As the rate of inflation falls within the Government’s 2% target for the first time in four years, the key questions remain: How does this actually impact consumers’ spending power, and what does it mean for those looking to make the most of their savings and investments?
The latest figures from the Office for National Statistics (ONS) show a small improvement downwards in the rate of inflation but there is still a long way to go before consumers feel any benefit. The key thing to remember is that wages have stagnated, so UK household incomes in real terms are still losing ground, even on an inflation rate of 2%.
The good news is that we’re most definitely on the road to economic recovery. The bad news is that it’ll be some time until British households reap the rewards of that recovery. This is particularly true for cash savers, who are also faced with the prospect of low interest rates throughout 2014.
Since 2009, those with savings and investments have been battling to get returns on their money that are good enough to rival the eroding effect of inflation. Average fixed interest rates on long-term savings accounts hit an all-time low of 2.4% in November. It’s been difficult for savers to find a high street bank that will beat inflation for a good few years now, so investing in the stock market can look a better proposition for many.
The land of investment opportunities
If you’re looking to the investment landscape for higher gains, it’s important to look at the full breadth of opportunities out there – for example, stocks and shares, bonds and commodities, across all types of industries and countries. At Nutmeg we create portfolios from a range of investment assets, geographies and sectors in order to spread risk and also to give our customers’ investments the opportunity to benefit from gains in a number of areas.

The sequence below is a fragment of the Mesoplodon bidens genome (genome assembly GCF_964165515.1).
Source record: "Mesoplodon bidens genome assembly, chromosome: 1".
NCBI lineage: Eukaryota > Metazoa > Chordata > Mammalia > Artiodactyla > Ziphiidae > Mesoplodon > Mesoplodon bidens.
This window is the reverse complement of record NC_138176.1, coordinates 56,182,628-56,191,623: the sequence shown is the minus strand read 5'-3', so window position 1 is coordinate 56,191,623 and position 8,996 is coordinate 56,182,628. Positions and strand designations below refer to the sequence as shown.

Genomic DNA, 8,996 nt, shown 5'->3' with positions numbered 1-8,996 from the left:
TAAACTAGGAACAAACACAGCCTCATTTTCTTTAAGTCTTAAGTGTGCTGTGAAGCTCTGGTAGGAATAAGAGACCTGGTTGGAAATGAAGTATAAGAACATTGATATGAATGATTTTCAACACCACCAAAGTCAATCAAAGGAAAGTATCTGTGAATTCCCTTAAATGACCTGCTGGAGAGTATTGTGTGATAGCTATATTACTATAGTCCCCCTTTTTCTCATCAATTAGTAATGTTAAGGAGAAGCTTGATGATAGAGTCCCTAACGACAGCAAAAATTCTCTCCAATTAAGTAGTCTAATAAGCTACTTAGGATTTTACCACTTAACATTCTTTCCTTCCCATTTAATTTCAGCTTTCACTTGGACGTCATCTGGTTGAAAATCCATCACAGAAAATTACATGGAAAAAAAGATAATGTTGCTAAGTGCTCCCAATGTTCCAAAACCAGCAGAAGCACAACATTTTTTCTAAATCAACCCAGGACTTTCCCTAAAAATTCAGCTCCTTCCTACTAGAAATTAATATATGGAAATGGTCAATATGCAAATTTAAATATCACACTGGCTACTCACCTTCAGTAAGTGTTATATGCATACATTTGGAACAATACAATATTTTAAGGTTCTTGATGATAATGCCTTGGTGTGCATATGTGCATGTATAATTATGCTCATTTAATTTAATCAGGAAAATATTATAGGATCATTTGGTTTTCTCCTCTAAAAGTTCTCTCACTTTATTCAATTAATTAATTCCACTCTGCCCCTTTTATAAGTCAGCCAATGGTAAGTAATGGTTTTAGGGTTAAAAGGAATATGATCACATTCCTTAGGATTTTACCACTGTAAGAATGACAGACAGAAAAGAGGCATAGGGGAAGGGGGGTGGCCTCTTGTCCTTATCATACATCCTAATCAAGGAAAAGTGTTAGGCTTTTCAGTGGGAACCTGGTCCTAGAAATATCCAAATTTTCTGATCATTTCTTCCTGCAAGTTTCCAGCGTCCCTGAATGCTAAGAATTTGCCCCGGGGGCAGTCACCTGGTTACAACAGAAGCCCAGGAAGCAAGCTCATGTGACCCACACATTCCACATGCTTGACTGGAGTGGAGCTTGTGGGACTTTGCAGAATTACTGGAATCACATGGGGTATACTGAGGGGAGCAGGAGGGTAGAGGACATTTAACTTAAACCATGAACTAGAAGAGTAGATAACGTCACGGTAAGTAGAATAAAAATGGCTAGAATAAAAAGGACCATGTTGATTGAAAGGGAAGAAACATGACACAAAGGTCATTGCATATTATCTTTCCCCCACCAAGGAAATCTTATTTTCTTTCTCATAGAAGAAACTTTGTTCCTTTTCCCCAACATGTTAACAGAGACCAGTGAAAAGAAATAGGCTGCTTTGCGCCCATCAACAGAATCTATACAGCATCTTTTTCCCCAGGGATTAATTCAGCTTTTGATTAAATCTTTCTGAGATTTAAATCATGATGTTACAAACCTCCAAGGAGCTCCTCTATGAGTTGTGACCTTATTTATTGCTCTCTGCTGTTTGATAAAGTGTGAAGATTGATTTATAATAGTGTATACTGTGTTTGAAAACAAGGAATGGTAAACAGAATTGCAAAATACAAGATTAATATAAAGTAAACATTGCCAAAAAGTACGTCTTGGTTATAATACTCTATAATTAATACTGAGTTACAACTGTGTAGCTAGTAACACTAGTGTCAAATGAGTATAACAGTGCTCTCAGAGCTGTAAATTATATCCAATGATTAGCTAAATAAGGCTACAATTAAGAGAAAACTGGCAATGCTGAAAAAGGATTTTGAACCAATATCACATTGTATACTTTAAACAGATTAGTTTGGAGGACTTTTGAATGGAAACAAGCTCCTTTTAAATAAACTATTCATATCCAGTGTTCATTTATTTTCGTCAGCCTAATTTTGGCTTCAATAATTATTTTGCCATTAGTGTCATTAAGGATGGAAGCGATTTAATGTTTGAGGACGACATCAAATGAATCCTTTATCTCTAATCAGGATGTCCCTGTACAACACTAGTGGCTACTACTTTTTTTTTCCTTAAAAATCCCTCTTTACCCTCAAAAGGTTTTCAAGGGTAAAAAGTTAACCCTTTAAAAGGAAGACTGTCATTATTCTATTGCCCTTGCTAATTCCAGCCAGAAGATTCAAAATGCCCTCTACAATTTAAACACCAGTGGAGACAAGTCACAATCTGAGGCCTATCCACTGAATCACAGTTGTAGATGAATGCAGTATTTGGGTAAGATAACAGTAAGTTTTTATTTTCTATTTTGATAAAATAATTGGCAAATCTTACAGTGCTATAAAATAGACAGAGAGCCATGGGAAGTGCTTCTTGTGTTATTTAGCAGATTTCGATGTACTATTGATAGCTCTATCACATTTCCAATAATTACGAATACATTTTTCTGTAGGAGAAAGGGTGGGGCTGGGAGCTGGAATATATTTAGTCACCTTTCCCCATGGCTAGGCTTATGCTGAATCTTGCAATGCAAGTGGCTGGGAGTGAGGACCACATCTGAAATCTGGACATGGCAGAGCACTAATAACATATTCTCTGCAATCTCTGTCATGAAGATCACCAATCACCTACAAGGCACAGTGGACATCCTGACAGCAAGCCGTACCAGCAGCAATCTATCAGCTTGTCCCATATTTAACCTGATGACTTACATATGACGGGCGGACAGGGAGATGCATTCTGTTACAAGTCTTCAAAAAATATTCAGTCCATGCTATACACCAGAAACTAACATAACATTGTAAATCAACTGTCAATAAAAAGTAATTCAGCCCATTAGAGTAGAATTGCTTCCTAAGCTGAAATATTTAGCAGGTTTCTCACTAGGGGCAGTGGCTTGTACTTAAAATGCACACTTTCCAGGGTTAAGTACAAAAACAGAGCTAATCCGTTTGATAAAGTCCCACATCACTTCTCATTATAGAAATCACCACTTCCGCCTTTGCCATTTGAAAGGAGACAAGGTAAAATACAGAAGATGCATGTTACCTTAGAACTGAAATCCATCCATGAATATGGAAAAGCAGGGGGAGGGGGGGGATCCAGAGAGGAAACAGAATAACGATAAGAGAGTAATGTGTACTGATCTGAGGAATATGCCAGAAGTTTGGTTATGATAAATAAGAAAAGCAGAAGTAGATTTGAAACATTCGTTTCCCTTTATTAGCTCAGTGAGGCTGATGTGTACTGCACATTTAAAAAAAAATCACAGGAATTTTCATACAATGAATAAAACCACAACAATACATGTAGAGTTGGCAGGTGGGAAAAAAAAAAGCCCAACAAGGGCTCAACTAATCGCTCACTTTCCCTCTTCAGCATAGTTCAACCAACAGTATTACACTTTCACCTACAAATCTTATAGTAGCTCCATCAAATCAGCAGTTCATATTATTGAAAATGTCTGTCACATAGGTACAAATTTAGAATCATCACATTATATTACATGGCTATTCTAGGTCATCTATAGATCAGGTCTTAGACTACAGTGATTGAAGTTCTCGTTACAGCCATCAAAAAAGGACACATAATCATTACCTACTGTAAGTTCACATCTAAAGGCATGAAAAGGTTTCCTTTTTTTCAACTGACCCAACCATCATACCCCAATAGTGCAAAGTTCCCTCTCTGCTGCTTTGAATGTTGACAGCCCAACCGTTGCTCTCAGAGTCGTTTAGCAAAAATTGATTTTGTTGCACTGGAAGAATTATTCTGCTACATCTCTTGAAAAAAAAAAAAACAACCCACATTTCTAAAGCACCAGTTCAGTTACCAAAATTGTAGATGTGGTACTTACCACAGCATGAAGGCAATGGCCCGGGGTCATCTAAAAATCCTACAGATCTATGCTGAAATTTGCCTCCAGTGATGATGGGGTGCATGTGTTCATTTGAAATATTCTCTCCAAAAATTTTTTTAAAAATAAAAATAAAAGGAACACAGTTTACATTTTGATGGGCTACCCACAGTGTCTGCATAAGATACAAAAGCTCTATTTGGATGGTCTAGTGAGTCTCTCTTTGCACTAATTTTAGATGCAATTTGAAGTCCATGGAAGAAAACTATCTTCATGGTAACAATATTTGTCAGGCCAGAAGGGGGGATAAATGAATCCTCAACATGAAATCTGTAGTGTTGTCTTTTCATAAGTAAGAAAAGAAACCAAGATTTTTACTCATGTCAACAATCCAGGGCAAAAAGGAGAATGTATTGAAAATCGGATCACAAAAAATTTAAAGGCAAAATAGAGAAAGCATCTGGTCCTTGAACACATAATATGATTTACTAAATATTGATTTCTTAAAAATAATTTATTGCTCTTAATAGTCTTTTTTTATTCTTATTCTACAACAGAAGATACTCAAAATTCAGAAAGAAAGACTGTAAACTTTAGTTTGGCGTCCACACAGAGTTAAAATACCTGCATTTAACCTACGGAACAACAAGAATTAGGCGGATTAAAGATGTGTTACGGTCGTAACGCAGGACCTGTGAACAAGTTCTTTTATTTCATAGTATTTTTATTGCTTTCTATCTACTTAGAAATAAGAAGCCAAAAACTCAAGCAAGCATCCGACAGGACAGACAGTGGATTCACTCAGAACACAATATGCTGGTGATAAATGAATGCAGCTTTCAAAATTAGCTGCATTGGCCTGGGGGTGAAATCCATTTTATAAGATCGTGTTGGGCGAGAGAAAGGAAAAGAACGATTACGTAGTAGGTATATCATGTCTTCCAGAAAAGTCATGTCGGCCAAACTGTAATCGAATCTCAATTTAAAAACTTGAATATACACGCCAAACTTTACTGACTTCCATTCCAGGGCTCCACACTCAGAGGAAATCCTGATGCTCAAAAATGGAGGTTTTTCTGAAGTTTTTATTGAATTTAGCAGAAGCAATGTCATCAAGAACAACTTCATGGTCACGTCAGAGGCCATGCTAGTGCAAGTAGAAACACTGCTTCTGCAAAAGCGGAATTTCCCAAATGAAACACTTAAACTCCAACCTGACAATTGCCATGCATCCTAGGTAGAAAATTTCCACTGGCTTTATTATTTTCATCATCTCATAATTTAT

It’s also important to align your investments to your financial goals and, particularly, your appetite for risk. In 2013 you could get returns from traditionally low-risk investments that considerably outperformed cash. Our low-risk portfolio (which we benchmark as holding 20% in equities and 80% in bonds) delivered returns of 7.8% last year, after fees. Our medium-risk portfolio (60% equities, 40% bonds) fared even better, up 14.5%, while our high-risk portfolio (100% equities) returned 20.6%.
Click the image above to view Nutmeg’s performance figures across all portfolios.
[Past performance is simulated, based on real market transactions implemented across all individual customer portfolios to a single portfolio for each risk level. Past performance is not a reliable indicator of future performance.]
It is essential investors look for ways to protect their investments in times of high inflation but, unfortunately, many just don’t know what to do. We conducted a survey of 1000 investors with Opinion, which revealed that less than a quarter (23%) say they will actually review their portfolio to assess the positive changes they can make each year, while one in six (16%) admit they don’t know what to do in order to protect their returns.
For anyone looking to beat inflation, here are our five top tips.